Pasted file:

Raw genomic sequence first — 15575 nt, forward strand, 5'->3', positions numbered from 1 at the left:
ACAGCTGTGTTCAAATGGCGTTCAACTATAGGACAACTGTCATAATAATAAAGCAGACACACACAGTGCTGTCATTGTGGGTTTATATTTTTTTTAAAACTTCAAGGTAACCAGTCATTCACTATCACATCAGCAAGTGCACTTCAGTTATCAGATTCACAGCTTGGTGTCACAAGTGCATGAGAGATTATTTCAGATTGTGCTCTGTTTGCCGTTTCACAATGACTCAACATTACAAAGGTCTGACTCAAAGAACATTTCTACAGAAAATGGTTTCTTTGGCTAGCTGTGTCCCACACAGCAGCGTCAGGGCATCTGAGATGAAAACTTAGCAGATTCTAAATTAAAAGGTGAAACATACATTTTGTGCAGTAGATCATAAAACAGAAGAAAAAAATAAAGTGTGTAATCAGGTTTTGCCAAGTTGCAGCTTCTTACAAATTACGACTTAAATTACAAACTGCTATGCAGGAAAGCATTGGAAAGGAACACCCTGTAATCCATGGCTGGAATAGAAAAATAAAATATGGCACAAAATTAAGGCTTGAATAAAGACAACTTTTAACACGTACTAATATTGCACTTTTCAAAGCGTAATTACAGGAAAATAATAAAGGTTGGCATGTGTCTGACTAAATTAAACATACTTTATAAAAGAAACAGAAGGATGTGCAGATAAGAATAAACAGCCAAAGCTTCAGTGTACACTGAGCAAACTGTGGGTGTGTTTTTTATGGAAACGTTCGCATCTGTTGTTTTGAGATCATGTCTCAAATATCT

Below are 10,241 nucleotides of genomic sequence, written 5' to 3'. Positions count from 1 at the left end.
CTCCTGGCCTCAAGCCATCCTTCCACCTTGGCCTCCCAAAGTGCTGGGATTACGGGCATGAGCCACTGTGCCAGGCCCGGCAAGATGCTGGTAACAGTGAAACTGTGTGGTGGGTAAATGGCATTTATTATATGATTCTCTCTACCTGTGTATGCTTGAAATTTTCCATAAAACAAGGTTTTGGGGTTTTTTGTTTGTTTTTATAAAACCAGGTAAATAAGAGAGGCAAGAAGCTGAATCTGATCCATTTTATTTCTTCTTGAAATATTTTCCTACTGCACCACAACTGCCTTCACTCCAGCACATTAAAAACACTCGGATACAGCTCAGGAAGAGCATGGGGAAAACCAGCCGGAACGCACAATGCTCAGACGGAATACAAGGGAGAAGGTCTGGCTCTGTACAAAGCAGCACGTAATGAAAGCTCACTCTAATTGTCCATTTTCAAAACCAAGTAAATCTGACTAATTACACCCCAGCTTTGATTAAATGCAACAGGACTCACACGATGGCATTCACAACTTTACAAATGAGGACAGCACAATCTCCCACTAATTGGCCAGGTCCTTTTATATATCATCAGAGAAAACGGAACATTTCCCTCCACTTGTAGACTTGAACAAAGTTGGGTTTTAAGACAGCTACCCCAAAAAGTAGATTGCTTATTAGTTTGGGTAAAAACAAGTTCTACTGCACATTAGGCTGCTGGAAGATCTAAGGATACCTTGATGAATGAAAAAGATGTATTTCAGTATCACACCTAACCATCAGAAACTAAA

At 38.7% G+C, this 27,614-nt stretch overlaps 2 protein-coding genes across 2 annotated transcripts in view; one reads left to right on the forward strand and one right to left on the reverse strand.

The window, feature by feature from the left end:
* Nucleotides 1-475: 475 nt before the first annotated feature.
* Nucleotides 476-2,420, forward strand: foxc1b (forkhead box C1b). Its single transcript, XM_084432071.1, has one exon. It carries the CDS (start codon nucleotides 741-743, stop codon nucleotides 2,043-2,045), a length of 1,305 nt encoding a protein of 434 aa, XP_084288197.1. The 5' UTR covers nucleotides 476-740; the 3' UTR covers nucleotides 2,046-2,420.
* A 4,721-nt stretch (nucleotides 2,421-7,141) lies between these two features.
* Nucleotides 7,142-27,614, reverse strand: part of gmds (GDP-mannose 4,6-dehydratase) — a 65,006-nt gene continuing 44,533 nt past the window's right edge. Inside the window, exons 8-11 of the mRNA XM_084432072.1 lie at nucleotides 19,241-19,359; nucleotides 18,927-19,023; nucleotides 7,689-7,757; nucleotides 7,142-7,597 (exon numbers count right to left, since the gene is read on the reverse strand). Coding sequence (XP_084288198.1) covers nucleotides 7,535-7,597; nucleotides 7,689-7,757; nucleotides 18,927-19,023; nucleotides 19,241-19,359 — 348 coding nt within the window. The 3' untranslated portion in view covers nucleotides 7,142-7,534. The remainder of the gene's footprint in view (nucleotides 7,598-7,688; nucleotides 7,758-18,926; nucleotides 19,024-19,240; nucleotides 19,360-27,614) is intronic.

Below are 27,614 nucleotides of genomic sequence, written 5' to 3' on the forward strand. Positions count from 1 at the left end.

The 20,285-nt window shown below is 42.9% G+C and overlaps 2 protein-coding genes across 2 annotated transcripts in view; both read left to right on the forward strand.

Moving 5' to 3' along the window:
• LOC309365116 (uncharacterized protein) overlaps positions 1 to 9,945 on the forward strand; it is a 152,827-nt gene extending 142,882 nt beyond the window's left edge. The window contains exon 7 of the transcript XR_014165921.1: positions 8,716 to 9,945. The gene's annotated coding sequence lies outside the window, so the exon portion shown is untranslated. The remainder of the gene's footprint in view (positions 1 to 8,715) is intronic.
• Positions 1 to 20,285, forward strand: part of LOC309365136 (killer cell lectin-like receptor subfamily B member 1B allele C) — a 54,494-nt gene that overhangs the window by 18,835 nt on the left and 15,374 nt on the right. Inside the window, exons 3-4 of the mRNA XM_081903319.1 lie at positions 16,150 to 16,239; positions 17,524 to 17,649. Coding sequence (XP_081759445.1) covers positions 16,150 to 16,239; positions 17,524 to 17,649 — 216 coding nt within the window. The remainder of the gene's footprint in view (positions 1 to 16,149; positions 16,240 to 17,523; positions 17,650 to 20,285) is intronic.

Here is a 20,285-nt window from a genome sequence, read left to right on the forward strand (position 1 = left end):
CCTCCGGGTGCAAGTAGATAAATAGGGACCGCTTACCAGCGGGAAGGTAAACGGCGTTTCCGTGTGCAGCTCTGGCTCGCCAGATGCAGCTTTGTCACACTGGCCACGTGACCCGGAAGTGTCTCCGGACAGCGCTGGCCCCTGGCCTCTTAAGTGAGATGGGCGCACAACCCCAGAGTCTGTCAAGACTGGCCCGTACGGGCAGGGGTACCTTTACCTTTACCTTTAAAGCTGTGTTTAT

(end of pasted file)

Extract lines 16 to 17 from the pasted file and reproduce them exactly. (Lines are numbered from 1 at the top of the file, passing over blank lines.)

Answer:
Here is a 20,285-nt window from a genome sequence, read left to right on the forward strand (position 1 = left end):
CCTCCGGGTGCAAGTAGATAAATAGGGACCGCTTACCAGCGGGAAGGTAAACGGCGTTTCCGTGTGCAGCTCTGGCTCGCCAGATGCAGCTTTGTCACACTGGCCACGTGACCCGGAAGTGTCTCCGGACAGCGCTGGCCCCTGGCCTCTTAAGTGAGATGGGCGCACAACCCCAGAGTCTGTCAAGACTGGCCCGTACGGGCAGGGGTACCTTTACCTTTACCTTTAAAGCTGTGTTTAT